Back in 1970, Crawford, Lee, Saligoe, Schaffer and Strange recorded 10 songs of original material at Chicago’s 8-Track Studios. But shortly after the sessions, the band split up. Confusingly, two of tracks recorded during those sessions were eventually as a 45 in 1972   — but under a completely different band name, Zukus! That 45 managed to receive regional airplay: the A side of that 45 was “Running High.” While Permanent Records and RidingEasy Records were going through the process to license “Running High,” they discovered that ICE had an entire album of material, recorded on 2 inch tape that had languished for over 40+ years on a shelf somewhere. 

RidingEasy Records then converted the analog tape tracks to digital files, remixed them to preserve the original vocals and instrumentation. Packaging the material as The Ice Age, the material will see the light of day for the first time in 50 years. The album is 10 songs of hard-edged rock with enormous, arena rock friendly hooks that may remind some listeners of the Grand Funk Railroad, The Guess Who, The Move and others. Now, as you amy recall, earlier this year, I wrote about the album’s explosive first single “Run To Me,” which managed to bring Steppenwolf and The Guess Who to mind.  

The Ice Age’s second and latest single is album opener “Gypsy.” Centered around a chiming and glistening 12 string guitar line, copious amount of cowbell, shimmering organ arpeggios and an enormous yet melodic hook, “Gypsy” manages to sound as though it were indebted to The Byrds — but with a subtly gritty undertone. Throughout the song’s 2:50 or so run time, there’s this gnawing sense that in an alternate universe, that it would be a classic rock radio staple. But alas, fate works in its own way. 

New Audio: RidingEasy Records Releases Indianapolis-based Band’s Previously Unreleased Album 50 Years After Its Recording

Over the course of this site’s almost 10 year history — JOVM turns 10 in June — I’ve spilled quit a bit of virtual ink writing about RidingEasy Records’ and Permanent Records’ ongoing Brown Acid compilation series. The series’ 10th edition is slated for an April 20, 2020 release, and much like its predecessors, the forthcoming new edition will remind listeners that there’s a massive amount of incredible heavy psych, proto-metal and proto-stoner rocker that has seemingly been lost to the sands of time — but has been slowly rediscovered by RidingEasy Record and Permanent’s staff. 

During the late 1960s, Barry Crawford (vocals, keyboard), Jim Lee (lead vocals, bass), Mike Saligoe (drums), John Schaffer (lead guitar) and Richard Strange (rhythm guitar, vocals) started a band on Indianapolis’ West Side — and when they started the band they chose what they thought was the coolest name possible: ICE. The quintet quickly became one of the first emerging bands from their hometown to play a set of originals throughout the Midwest, performing at high schools, college campuses and venues. Building upon a growing profile, they eventually opened for national touring acts like Three Dog Night, SRC, Kenny Rogers & the First Edition, The Nitty Gritty Dirt Band and others in arenas and theaters.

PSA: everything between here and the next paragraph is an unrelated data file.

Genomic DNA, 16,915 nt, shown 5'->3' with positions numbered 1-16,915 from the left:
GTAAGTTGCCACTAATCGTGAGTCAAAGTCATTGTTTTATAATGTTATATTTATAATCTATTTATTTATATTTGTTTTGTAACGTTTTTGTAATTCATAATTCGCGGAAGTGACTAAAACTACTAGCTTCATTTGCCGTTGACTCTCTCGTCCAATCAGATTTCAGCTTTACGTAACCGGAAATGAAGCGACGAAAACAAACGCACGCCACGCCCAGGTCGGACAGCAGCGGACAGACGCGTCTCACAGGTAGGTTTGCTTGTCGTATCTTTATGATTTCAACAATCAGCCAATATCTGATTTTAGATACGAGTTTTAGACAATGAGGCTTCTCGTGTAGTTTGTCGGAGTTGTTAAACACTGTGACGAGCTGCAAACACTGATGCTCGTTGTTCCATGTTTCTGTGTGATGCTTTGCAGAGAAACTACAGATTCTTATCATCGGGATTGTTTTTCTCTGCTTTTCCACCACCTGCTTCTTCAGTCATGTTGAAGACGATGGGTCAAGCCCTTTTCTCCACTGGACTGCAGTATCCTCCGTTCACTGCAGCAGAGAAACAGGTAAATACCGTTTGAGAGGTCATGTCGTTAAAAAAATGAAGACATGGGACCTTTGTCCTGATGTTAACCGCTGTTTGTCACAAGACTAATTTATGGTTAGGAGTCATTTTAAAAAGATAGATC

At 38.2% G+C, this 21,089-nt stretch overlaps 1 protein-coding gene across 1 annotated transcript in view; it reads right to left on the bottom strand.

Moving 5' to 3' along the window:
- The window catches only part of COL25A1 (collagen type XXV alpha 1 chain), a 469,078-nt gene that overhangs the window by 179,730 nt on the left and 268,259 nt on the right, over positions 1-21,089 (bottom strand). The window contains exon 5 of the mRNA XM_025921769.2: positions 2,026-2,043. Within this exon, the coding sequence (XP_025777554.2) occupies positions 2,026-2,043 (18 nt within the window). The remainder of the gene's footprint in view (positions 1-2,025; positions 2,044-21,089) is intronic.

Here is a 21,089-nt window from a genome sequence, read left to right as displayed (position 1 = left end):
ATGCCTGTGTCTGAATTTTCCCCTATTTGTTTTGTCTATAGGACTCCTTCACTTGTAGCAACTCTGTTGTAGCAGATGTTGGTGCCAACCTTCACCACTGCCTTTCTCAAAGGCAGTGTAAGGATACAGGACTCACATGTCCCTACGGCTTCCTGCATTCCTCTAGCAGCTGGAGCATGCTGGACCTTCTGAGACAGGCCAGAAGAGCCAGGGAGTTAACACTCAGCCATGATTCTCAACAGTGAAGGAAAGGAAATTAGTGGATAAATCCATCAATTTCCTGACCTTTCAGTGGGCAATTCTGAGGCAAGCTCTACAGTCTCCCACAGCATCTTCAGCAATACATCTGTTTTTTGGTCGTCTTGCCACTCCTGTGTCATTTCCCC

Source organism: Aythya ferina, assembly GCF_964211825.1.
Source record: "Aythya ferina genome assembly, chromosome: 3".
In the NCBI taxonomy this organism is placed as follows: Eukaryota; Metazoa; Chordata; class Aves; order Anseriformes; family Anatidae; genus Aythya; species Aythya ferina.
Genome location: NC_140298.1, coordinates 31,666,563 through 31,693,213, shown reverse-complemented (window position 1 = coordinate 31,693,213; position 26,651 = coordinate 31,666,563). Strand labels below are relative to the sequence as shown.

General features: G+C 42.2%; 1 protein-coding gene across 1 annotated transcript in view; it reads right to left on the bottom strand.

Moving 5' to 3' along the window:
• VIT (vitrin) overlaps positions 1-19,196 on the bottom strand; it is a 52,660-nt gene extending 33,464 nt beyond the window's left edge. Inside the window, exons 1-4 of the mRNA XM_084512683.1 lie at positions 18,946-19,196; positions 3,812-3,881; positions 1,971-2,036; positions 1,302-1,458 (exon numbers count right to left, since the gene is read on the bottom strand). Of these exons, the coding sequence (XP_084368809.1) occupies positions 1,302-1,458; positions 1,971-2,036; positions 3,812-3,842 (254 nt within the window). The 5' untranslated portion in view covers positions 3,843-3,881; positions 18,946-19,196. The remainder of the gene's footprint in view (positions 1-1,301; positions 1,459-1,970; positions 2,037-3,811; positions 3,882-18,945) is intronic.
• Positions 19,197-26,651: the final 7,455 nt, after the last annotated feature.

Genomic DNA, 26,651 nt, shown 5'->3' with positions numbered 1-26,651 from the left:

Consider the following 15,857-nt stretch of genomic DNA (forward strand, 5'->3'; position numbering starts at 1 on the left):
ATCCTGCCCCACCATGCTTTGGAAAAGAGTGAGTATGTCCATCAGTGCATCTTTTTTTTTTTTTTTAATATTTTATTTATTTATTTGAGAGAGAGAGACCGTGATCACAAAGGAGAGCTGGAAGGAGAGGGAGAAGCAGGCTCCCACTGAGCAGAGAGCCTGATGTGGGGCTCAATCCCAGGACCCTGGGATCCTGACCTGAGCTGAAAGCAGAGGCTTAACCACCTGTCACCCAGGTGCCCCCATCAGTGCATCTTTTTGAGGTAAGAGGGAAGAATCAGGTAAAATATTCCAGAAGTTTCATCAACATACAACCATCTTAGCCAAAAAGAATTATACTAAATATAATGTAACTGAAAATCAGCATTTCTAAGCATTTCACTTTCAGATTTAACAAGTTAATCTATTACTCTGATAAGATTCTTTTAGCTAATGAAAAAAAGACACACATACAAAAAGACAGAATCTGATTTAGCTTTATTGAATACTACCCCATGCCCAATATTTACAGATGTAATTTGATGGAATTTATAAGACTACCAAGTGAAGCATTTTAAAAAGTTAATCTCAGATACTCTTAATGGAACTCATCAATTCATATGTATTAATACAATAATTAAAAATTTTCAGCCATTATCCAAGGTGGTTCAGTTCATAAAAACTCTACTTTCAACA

In 1970, the members of the Indianapolis-based psych rock band recored 10 songs of original material at Chicago’s 8-Track Studios, only to break up shortly after the sessions. Two of the album’s tracks were eventually released as a 45 in 1972 — but confusingly under a different band name: Zukus! Interestingly, that 45 managed to receive regional airplay. The A-side of that single “Running High” was featured on Brown Acid: The Ninth Trip. While licensing “Running High” for the ninth edition of Brown Acid, the folks at RidingEasy Records discovered that ICE had recorded an entire album that had been languishing in obscurity, with the 2-inch master tapes had been shelved and forgotten until recently. RidingEasy Records then converted the analog tape tracks to digital files, remixed them to preserve the original vocals and instrumentation, packaging the material as The Ice Age. 

50 years after the initial recording sessions that produced the album will finally be released — and see the light of day. Sonically, the material reportedly features 10 songs of hard-edger rock with enormous, radio friendly pop hooks that recalls Grand Funk Railroad, The Guess Who, and The Move. Centered around fuzzy power chords, shimmering organ arpeggios, propulsive drumming, some dexterous guitar soloing and enormous, arena rock friendly hooks, The Ice Age’s first single “Run to Me” finds the band meshing trippy and ambient-like psychedelia with explosive riffage that manages to recall the aforementioned Grand Funk Railroad and The Guess Who, along with a subtly nod of Steppenwolf. Listening to the track, there’s a sense that ICE if history was a bit more fair, the Indianapolis-based act should have been much larger. 

The Ice Age is slated for a May 15, 2020 release. Be on the lookout.